Re: AC AC phuzz
"those sixty foot poles with a bunch of cameras in top are so 'covert'. "
Project Champion included a mixture of covert and overt ANPR cameras.
Initially the local police were not involved in (or at least denied knowledge of) the siting of the covert cameras.
Project Champion spokespeople said that there were "a small number" of covert cameras whose existence and location would be kept largely undisclosed for operational reasons. And maybe fair enough, if WM Police had followed existing rules and regulations. But they hadn't.
Their "small number" turned out to be 64 covert ANPR cameras out of a total of 170, call it a third.
There was a formal IPCC complaint. Thames Valley Police did the investigation (thank $deity it wasn't the Met). Birmingham City Council also had its own inquiry.
Here's a few words from a BBC report on 24 Feb 2013, quoting one of the local MPs and mentioning the TVP inquiry.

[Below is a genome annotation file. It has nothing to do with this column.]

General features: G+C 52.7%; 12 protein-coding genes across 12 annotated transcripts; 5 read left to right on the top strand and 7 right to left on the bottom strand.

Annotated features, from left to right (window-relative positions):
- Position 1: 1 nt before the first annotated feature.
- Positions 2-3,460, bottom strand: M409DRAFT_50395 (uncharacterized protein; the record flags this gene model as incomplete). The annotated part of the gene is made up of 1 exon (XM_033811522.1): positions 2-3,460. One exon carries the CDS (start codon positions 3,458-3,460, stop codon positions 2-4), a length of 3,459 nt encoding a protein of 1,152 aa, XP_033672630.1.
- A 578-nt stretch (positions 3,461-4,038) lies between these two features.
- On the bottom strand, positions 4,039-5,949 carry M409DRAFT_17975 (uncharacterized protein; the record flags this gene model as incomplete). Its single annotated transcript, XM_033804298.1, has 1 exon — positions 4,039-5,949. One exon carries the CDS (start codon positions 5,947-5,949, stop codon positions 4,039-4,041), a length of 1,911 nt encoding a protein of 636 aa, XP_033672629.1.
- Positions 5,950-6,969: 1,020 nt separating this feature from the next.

An MP has said more than 200 so-called "spy" cameras which were put up in largely Muslim areas of Birmingham should never have been removed.
Khalid Mahmood said the cameras, called Project Champion, would have been an "effective tool" in helping security services track terror suspects.
The cameras, which were removed in late-2010 after never being switched on, sparked protests from residents.
An independent report was highly critical of the scheme and the police.
The cameras, some of which were hidden, were paid for with £3m of government money put aside for tackling terrorism.
An independent report into the cameras by Thames Valley Police found guidelines regarding the positioning of cameras were not followed.
The findings were highly critical, saying West Midlands Police had paid little attention to "compliance with the legal or regulatory framework" and relations between the Muslim community and police had been set back 10 years.
Critics of the project included Roger Godsiff, Labour MP for Birmingham Sparkbrook and Small Heath, who said the police overall had displayed "incompetence" over how the situation had been handled.
<continues> from http://www.bbc.co.uk/news/uk-england-birmingham-21565427
WMP fouled up. The covert cameras may or may not have been a bright idea, but there are rules. The police are not supposed to be above the law. Ideally they'd set an example (though I realise that's a bit of an ask).